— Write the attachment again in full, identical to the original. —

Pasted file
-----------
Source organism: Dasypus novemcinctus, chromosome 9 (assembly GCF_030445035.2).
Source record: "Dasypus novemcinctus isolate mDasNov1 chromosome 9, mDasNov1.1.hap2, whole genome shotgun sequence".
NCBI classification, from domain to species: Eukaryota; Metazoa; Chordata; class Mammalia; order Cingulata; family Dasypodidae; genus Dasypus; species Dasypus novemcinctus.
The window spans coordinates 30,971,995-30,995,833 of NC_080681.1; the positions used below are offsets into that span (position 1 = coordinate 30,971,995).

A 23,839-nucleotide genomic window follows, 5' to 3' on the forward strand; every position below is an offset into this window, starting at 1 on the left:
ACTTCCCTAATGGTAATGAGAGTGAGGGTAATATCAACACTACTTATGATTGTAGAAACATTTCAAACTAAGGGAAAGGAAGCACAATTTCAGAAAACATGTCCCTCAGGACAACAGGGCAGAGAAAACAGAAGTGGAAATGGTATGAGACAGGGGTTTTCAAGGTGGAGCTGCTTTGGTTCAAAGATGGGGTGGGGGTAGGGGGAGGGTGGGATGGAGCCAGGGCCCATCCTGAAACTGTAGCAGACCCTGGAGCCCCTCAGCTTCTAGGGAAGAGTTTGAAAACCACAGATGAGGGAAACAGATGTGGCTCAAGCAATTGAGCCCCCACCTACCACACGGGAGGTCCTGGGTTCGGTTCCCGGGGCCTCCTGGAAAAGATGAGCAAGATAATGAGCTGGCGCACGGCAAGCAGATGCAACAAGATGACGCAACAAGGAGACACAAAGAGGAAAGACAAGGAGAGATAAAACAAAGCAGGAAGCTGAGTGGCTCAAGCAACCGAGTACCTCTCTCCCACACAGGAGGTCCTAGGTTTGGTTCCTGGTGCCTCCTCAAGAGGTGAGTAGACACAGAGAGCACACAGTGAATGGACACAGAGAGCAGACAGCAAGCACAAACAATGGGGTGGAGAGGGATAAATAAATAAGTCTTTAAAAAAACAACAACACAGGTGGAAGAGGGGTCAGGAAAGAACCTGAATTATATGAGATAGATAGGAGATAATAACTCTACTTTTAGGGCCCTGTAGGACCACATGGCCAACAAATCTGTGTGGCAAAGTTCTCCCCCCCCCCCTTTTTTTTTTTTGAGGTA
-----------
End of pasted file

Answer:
Source organism: Dasypus novemcinctus, chromosome 9 (assembly GCF_030445035.2).
Source record: "Dasypus novemcinctus isolate mDasNov1 chromosome 9, mDasNov1.1.hap2, whole genome shotgun sequence".
NCBI classification, from domain to species: Eukaryota; Metazoa; Chordata; class Mammalia; order Cingulata; family Dasypodidae; genus Dasypus; species Dasypus novemcinctus.
The window spans coordinates 30,971,995-30,995,833 of NC_080681.1; the positions used below are offsets into that span (position 1 = coordinate 30,971,995).

A 23,839-nucleotide genomic window follows, 5' to 3' on the forward strand; every position below is an offset into this window, starting at 1 on the left:
ACTTCCCTAATGGTAATGAGAGTGAGGGTAATATCAACACTACTTATGATTGTAGAAACATTTCAAACTAAGGGAAAGGAAGCACAATTTCAGAAAACATGTCCCTCAGGACAACAGGGCAGAGAAAACAGAAGTGGAAATGGTATGAGACAGGGGTTTTCAAGGTGGAGCTGCTTTGGTTCAAAGATGGGGTGGGGGTAGGGGGAGGGTGGGATGGAGCCAGGGCCCATCCTGAAACTGTAGCAGACCCTGGAGCCCCTCAGCTTCTAGGGAAGAGTTTGAAAACCACAGATGAGGGAAACAGATGTGGCTCAAGCAATTGAGCCCCCACCTACCACACGGGAGGTCCTGGGTTCGGTTCCCGGGGCCTCCTGGAAAAGATGAGCAAGATAATGAGCTGGCGCACGGCAAGCAGATGCAACAAGATGACGCAACAAGGAGACACAAAGAGGAAAGACAAGGAGAGATAAAACAAAGCAGGAAGCTGAGTGGCTCAAGCAACCGAGTACCTCTCTCCCACACAGGAGGTCCTAGGTTTGGTTCCTGGTGCCTCCTCAAGAGGTGAGTAGACACAGAGAGCACACAGTGAATGGACACAGAGAGCAGACAGCAAGCACAAACAATGGGGTGGAGAGGGATAAATAAATAAGTCTTTAAAAAAACAACAACACAGGTGGAAGAGGGGTCAGGAAAGAACCTGAATTATATGAGATAGATAGGAGATAATAACTCTACTTTTAGGGCCCTGTAGGACCACATGGCCAACAAATCTGTGTGGCAAAGTTCTCCCCCCCCCCCTTTTTTTTTTTTGAGGTA